Posts Tagged ‘medicaid’

Your doctor will see you … in a couple of months.

August 2, 2012

Fairly balanced piece in the NY Times last Sunday re: the impacts of ObamaCare

Punch line: In 2015 the country will have 62,900 fewer doctors than needed … that number will more than double by 2025, as the expansion of insurance coverage and the aging of baby boomers drive up demand for care.

The problem, in a nutshell …

  • There is a shortage of every kind of doctor, except for plastic surgeons and dermatologists
  • Primary care doctors make about $200,000 a year. Specialists often make twice as much.
  • ObamaCare adds about 30,000 people to insurance rolls … the majority via Medicaid
  • Fewer than half of primary care clinicians are accepting new Medicaid patients
  • Medicare will surge to 73.2 million in 2025, up 44 percent from 50.7 million this year.
  • “Older Americans require significantly more health care,”
  • And about a third of the country’s doctors are 55 or older, and nearing retirement.
  • Younger doctors are on average working fewer hours than their predecessors.
  • It typically takes a decade to train a doctor.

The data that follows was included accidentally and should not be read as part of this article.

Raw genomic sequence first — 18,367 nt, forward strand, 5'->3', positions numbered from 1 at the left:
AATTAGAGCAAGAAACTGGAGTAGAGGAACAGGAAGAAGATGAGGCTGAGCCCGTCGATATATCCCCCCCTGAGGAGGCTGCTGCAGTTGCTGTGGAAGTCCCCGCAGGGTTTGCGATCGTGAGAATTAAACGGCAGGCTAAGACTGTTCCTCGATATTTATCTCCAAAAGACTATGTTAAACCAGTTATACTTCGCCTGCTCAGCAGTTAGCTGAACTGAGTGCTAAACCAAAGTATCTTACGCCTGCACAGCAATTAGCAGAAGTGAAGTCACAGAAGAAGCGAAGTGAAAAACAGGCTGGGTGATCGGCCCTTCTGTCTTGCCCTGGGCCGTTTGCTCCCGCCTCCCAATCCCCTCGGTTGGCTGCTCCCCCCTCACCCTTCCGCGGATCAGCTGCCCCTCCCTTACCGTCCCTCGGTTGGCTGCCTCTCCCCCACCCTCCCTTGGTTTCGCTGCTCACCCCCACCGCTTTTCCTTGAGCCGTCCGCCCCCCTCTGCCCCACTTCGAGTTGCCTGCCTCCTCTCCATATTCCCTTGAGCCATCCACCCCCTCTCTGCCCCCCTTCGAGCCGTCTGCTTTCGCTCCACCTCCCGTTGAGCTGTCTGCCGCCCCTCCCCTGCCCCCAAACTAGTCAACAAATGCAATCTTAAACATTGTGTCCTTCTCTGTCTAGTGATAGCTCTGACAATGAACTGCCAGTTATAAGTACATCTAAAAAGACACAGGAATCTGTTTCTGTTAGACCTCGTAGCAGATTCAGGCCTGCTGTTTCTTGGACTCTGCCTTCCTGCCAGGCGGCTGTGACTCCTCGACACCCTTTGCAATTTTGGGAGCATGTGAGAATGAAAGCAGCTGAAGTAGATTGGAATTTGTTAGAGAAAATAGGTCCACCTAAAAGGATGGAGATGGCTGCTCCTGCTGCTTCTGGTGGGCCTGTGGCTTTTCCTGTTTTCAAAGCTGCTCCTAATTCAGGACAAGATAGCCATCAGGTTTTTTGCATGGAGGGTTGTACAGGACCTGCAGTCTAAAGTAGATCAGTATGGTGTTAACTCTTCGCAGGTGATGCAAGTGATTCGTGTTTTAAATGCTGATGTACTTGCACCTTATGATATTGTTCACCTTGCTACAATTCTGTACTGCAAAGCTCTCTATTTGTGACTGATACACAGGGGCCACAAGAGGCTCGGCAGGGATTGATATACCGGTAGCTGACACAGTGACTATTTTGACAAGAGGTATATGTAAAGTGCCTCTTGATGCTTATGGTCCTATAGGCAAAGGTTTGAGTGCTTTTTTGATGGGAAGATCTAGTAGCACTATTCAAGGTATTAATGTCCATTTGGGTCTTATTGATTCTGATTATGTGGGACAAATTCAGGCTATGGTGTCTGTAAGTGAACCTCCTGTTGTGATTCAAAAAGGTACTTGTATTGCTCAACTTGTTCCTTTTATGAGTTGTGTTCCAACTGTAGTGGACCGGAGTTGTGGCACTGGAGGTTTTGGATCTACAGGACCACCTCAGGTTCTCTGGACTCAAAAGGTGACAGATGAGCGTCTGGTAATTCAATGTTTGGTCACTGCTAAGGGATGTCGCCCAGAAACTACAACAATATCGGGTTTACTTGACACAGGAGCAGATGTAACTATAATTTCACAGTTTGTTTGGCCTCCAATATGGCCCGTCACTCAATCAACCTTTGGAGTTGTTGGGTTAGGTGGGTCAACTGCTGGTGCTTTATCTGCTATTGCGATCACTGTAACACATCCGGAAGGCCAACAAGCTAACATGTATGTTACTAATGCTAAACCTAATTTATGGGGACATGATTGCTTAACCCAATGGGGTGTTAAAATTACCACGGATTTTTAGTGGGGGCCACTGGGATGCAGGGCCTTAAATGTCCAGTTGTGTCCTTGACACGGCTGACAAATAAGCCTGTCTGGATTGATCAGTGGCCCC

• Medical schools are at capacity and Federal training subsidies have been cut.



While ObamaCare mandates broader insurance coverage, it does little to fundamentally restructure the healthcare delivery … save for government administered rationing.

Part of real answer: more doctors (new and retained), more walk-in clinics (public & private), and more authority to RNs and PAs.

Note: the Times failed to mention that the CBO’s current estimate for ObamaCare’s costs has tripled since the law was passed. 

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Tipping point: half of households getting gov’t checks … half paying income taxes.

May 29, 2012

Frequently reported is the stat that only about half of the adults in the U.S. pay any Federal income taxes.

That’s the “revenue” side”.

Now, the WSJ reports that according to recent Census Bureau data, nearly half of the people in the U.S. live in a household that receives at least one government benefit, and many likely received more than one.

The 49.1% of the population in a household that gets benefits is up from 30% in the early 1980s and 44.4% as recently as the third quarter of 2008.


First, there are the senior citizens who anted into the pot during their working years:

  • 16% of the population lives in a household where at least one member receives Social Security
  • 15% receive or live with someone who gets Medicare.

Then, there are the poor:

  • 26% had someone enrolled in Medicaid
  • 15% of people lived in a household that received food stamps,
  • 2% had a member receiving unemployment benefits.

Most interesting to me is the low percentage getting unemployment benefits … only about 25% of the unemployed.

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